The Atom Z2580 SoC in use here utilizes the Imagination Technologies PowerVR SGX 544MP2 for the GPU, giving it about the same graphics power as the "new" iPad, in less die area, driving a lower-resolution display. Sounds like a perfectly reasonable solution for a tablet to me.
  • Visual - Thursday, August 30, 2012 - link

    No, it is not reasonable at all.
    It might be enough for an ARM device that will never be expected to run any real program anyway, but for a x86 device running windows it is a disaster.
  • CSMR - Friday, August 31, 2012 - link

    Actually it will outperform ARM devices, which themselves are capable of running a lot of real programs. People have not spent billions on (ARM-based) tablets to draw on them with crayons.
  • Visual - Monday, September 3, 2012 - link

    OK, name ONE game whose ARM port runs with even a hint of the visual details and effects of its Windows counterpart. How about an image or video processing program? 3d modeling and rendering program? CAD/CAM?

    I have been using Windows tablets 2 years before the iPad and been able to do things that today's ARM tablets still can not do.

    I don't know why people have spent billions on ARM-based tablets, but I know how I will be spending my own money - not on ARM, and not on ATOM as well.
  • bull2760 - Monday, September 3, 2012 - link

    Good thing your not running these companies you'd be out as CEO in less than a year. It's not about what YOU want it's what the bazillions of consumers want. They want a mobile device to check email, surface the web, look at pictures, make/edit docs, and play an accasional game. Unlike like yourself who probably plays games 24/7 tablets were never meant to be a console replacement. Stop complaint you fucking geek!
  • MrSpadge - Friday, August 31, 2012 - link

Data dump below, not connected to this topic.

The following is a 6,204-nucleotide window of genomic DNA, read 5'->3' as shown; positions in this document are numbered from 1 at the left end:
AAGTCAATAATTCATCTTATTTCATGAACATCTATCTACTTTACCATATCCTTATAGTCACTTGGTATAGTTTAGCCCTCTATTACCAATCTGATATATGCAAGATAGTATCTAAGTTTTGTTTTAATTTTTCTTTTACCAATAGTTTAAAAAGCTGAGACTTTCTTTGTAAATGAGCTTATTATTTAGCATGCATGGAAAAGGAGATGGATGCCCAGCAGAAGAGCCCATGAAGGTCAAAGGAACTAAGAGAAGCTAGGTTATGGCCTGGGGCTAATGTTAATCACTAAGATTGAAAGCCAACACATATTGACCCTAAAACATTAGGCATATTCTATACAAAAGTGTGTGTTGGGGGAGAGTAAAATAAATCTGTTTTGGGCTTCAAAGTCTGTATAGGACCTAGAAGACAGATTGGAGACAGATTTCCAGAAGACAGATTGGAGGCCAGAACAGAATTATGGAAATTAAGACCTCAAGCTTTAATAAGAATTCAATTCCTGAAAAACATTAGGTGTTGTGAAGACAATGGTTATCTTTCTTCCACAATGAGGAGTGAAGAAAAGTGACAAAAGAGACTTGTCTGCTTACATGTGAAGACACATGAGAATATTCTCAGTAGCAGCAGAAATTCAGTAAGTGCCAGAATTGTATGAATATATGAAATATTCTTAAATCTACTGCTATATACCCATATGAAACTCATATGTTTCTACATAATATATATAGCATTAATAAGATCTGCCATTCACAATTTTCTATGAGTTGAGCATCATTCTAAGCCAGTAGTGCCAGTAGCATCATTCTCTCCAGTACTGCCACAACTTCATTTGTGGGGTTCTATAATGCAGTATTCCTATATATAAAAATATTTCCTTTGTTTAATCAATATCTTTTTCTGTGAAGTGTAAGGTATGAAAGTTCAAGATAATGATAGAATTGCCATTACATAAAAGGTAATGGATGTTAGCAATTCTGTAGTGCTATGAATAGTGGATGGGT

HD4000 is still far too slow for any real games, yet slower solutions are totally fine for desktop & video.
  • Visual - Monday, September 3, 2012 - link

    My HP tm2 has a discrete GPU that is a bit slower than HD4000. I have played WoW, Eve Online, Civ V, Starcraft 2, Diablo 3, LoL, Dragon Age 1 and 2 on it. So it is ok for a good amount of real games.

    But yes, it is showing its age in more modern games and I would be happy if there were tablets or convertibles with something even better.

    As to if "slower solutions are totally fine for desktop & video", Intel has been getting away with this excuse far too long now. It has finally made a somewhat good GPU though, so it is time this excuse dies and we as customers start demanding at least that level of performance in all its future CPUs.

    Even the desktop demands a good GPU these days... well, Microsoft kinda ruined this point with removing Aero from Windows 8. But I expect they will come around in a service pack.

    And even if you're not into games yourself, think about your kids, man! ;)
  • Beenthere - Thursday, August 30, 2012 - link

    ...means you'll be blooded if you are foolish enough to purchase this half-baked crap. As we see once again, HP has lost the plot. It's no wonder they are going out of business.
  • boobot - Thursday, August 30, 2012 - link

    Last time I checked HP was #1 in PC unit, #1 in Printer units, #1 in Server units and Top 5 in Enterprise service and software and still profiting 7-8 billion a year. Stop listening to arm chair finance and tech bloggers.